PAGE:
Yet, in social relationships there are other ties, which represent unobservable behavior, a potential for a social relationship to develop or rekindle, to convert from nothing into a weak link, and these are what Haythornthwaite  has so clearly identified as latent ties. Diasporas are familiar with latent ties; it is an advantage (or disadvantage) of mobility. The passages diasporic communities must travel are constantly bringing them into new relationships that may convert from latent into weak and perhaps into strong ties. A networked information system offers the same prospect. As Haythornthwaite explains,
latent ties — ties for which the connection is available technically, but not yet activated …can be formed by the presence of a computer network connection, e.g., by enrollment in an organization’s internal email system. They may also be formed by non-computer means, e.g., by invitation to a departmental or unit meetings. Whether computerized or not, such weak tie connection mechanisms depend on structures that are established organizationally, not by individuals. 
Because this paper argues that diasporas and virtual communities are analogous in certain ways, it would be useful to look at research on how online communities have successfully activated and maintained their social networks [11,12, 19]. An important ingredient for the adoption of the community information system would be personal interest, which Constant, Sproull and Kiesler  found was enhanced by online users observing others using a networked system. An IT-enabled place where users could easily observe each other interacting would be a collaboratory, the shared workspace the alliance hopes will be used to promote Latino culture. The collaboratory could also be used to capture the social capital element of public recognition. For instance, Robins  has proposed designing collaboratories as innovative recognition mechanisms which promote development of shared understandings and common goals by way of matching people with similar interests, featuring exemplary work products, and “promoting the rise of local heroes” [36, p. 10]. Interestingly, Smoliar and Baker  found that an IT-enabled place for “hanging out” with others was an important system feature for enabling the process of knowledge creation. “Knowledge creation can only come from a passionate desire for involvement with the content. Sometimes the desire can come solely from exposure to the content; but, more often than not, it arises from the ‘hanging out’ with others who are already infected with the desire” [41, p. 6].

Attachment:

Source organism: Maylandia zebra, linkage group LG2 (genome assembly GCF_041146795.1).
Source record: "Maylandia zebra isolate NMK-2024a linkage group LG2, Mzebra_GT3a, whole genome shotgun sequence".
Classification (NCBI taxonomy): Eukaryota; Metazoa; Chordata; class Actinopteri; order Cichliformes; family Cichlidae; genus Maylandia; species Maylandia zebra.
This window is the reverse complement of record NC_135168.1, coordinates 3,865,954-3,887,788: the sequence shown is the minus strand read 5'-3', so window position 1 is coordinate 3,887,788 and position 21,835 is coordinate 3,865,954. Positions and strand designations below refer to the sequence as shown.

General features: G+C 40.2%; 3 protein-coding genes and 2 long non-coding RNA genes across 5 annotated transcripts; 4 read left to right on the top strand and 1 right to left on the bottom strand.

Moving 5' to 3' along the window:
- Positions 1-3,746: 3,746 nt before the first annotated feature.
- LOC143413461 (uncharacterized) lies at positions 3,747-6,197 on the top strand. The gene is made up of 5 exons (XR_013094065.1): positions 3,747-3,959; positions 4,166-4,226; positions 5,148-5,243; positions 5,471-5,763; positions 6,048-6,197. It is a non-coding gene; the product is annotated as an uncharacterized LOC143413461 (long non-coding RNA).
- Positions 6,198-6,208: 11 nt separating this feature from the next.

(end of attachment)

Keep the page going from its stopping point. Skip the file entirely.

How can social network analysis, Latino studies and computer supported cooperative work help in understanding the community’s information needs? How can the design of interface features enhance access to networked resources? What are the challenges faced when designing a tool whose ultimate goal is to harvest community knowledge from a diasporic community? With respect to designing a community information system, the questions may be addressed by including strategies that expand a user’s access to information and to social resources. In view of,
- Social capital and system use. Granovetter [17,18] showed that acquaintances and relationships outside of a person’s intimate network (i.e. a “weak tie” relationship) could provide a bridge to greater access to employment opportunities and valued goods in a society. Considering the scenario, then, social capital strategies for system design would be to include a social status directory (e.g., job information, promotions, educational opportunities, etc.) on the Latino community and a neighborhood map on community assets . Availability of this information through a community networked system offers a potential for access to embedded resources in social networks and a potential to generate economic, social and cultural opportunities at a wider range.